Venice, Italy

Venice is one of the most beautiful cities we have visited thus far. However, the overcrowding of people, along with the debris they leave behind tends to take away from its beauty.

The first day we arrived in Venice, the crowds of people made it difficult to walk on the streets. It wasn’t until two days later that we realized the Film Festival was being held there on August 30th, also a Regatta Race was in the area as well. From what I understand, on a typical day Venice has around 30,000+ visitors. They have already limited the number of cruise ships they allow to come to the city in order to control the over-crowding.  We found hotels and restaurants to be extremely high priced.  Perhaps this is also a way of controlling the number of visitors.

If you’re planning a trip to Venice make sure you pay close attention to transportation, especially at the airport. Marco Polo Airport is the closest to Venice.  Treviso Airport is the furthest away. You may get a better rate from the Treviso Airport but you will pay more in the end because of the distance into the city. A taxi from Treviso Airport into the Venice or Mestre area is around $100/84 euros. A taxi from the Marco Polo Airport is $30/25 euros. The number 45 bus, which runs 24/7 from the airport, will take you to the same places for $9.50/8 euros. The currency in this area is only euros. Another interesting point is the ride from the airport to the Mestre area is only 2 to 3 miles, a bit pricey compared to what we are accustomed to.

We stayed in the Mestre area to avoid the high priced hotels and crowds of people, not to mention the only way to get to most hotels is by water taxi, which could be a little tricky if you travel with alot of luggage. The Mestre area is a smaller community with lovely people, plenty of small shops, markets and a few small restaurants. My favorite was The Wine Shop with a great variety of homemade wines. I was able to take my 2-liter water bottle that I had emptied the night before, and get it filled with Malbec, a red wine that was some of the best I have ever had.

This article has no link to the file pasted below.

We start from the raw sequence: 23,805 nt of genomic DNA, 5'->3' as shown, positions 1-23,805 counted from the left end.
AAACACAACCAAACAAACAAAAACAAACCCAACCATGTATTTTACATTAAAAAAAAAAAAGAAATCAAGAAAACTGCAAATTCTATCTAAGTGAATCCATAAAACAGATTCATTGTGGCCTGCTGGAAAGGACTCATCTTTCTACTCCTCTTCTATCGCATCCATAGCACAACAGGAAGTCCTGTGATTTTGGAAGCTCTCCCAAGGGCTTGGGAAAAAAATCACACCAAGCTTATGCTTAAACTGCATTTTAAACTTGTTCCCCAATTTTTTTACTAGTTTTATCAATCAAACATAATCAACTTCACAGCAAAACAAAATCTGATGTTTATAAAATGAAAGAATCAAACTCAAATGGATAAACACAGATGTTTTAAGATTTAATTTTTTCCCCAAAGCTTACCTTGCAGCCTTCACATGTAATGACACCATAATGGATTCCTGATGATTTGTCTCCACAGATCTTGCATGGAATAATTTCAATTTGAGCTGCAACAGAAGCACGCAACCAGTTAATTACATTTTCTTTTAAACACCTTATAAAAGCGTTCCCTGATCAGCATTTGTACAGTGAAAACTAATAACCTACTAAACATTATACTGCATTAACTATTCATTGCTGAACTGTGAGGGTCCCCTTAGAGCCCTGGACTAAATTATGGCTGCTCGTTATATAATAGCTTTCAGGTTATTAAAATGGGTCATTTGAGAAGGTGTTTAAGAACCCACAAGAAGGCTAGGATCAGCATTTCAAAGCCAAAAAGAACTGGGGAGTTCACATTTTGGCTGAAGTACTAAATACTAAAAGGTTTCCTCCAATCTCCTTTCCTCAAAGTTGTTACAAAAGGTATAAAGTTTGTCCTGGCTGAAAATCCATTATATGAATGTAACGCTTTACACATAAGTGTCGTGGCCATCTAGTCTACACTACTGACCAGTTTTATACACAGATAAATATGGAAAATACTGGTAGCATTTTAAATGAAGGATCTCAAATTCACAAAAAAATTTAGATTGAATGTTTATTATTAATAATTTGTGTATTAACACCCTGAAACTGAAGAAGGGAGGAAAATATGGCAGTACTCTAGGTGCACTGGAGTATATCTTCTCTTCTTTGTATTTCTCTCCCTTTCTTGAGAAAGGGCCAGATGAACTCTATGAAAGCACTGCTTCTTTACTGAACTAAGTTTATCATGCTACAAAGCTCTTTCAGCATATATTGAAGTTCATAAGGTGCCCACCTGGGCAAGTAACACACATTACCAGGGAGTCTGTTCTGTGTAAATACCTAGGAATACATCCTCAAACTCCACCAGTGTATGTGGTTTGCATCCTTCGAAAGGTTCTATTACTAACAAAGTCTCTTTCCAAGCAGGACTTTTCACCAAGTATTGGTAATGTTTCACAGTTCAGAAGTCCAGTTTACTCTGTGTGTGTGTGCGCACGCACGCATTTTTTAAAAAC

No problem walking on those streets!

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We booked our hotel online through Hotwire getting The Hotel Ducale; nice hotel but very small room. The hotel staff was very friendly, helpful and spoke English. Everything at the hotel was very convenient – – from being able to purchase bus tickets at the hotel to service of complimentary breakfast each morning. Transportation into the Venice downtown area from Mestre is normally by bus or train, with the train taking a little longer but offering the same price of 1.50 euros per person and is only a 15 minute ride. If I made a return trip, I would definitely go back to this area, very pleasant.

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Hotel Ducale – Mestre area

Walking around Venice was a little more pleasant after some of the events were over, although it was still crowded. We purchased tickets for the water bus taking us on a 25 minute ride through the canals to visit the San Marco area. San Marco, which seemed to be the most popular area of all was flooded with people. Ched remarked on all the changes that had taken place since he was there around 40 years ago. He remembered feeding masses of pigeons in the square. Today, there is no room for pigeons and difficult to walk freely through the street.

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Boat to San Marco

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This was my first visit to Venice, seeing the beautiful old buildings and churches, walking through the maze of streets, trying to find our way back, stopping to ask directions along the way while enjoying the beauty of canals flowing in all directions. While walking the streets, we passed a floating vegetable market.  There was also a garbage boat collecting garbage, making its way through the canal just as a garbage truck would drive down the streets at home. I had to wonder what it would be like to live there, having to travel by boat to get out of the city or go to work or go shopping every day. We also saw two men-moving furniture on to a large boat; moving day for someone.

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Floating Market

 

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All of the activity taking place along those streets and waterways was very interesting since the only way I had seen Venice was through the movies or television.  In my mind, it was all men, dressed in striped shirts, black pants and straw like hats giving rides to people while standing on the back of Gondolas, rowing down canals. There are definitely some of those, but I never realized they had to share those waterways with all the rest of the residents.

Venice is a town everyone should see at least once!

Next stop…Romania!

Author: Jennifer Blanchette

I have been a solo traveler for more than 20 years, with the exception of a few trips. It seems that every time I go on a trip, I come back with unusual stories that friends and even strangers love hearing. Therefore, I’ve decided to share those stories on this blog and hope to give someone a laugh or perhaps clear up the misconception that you need a lot of money to travel and see the world.

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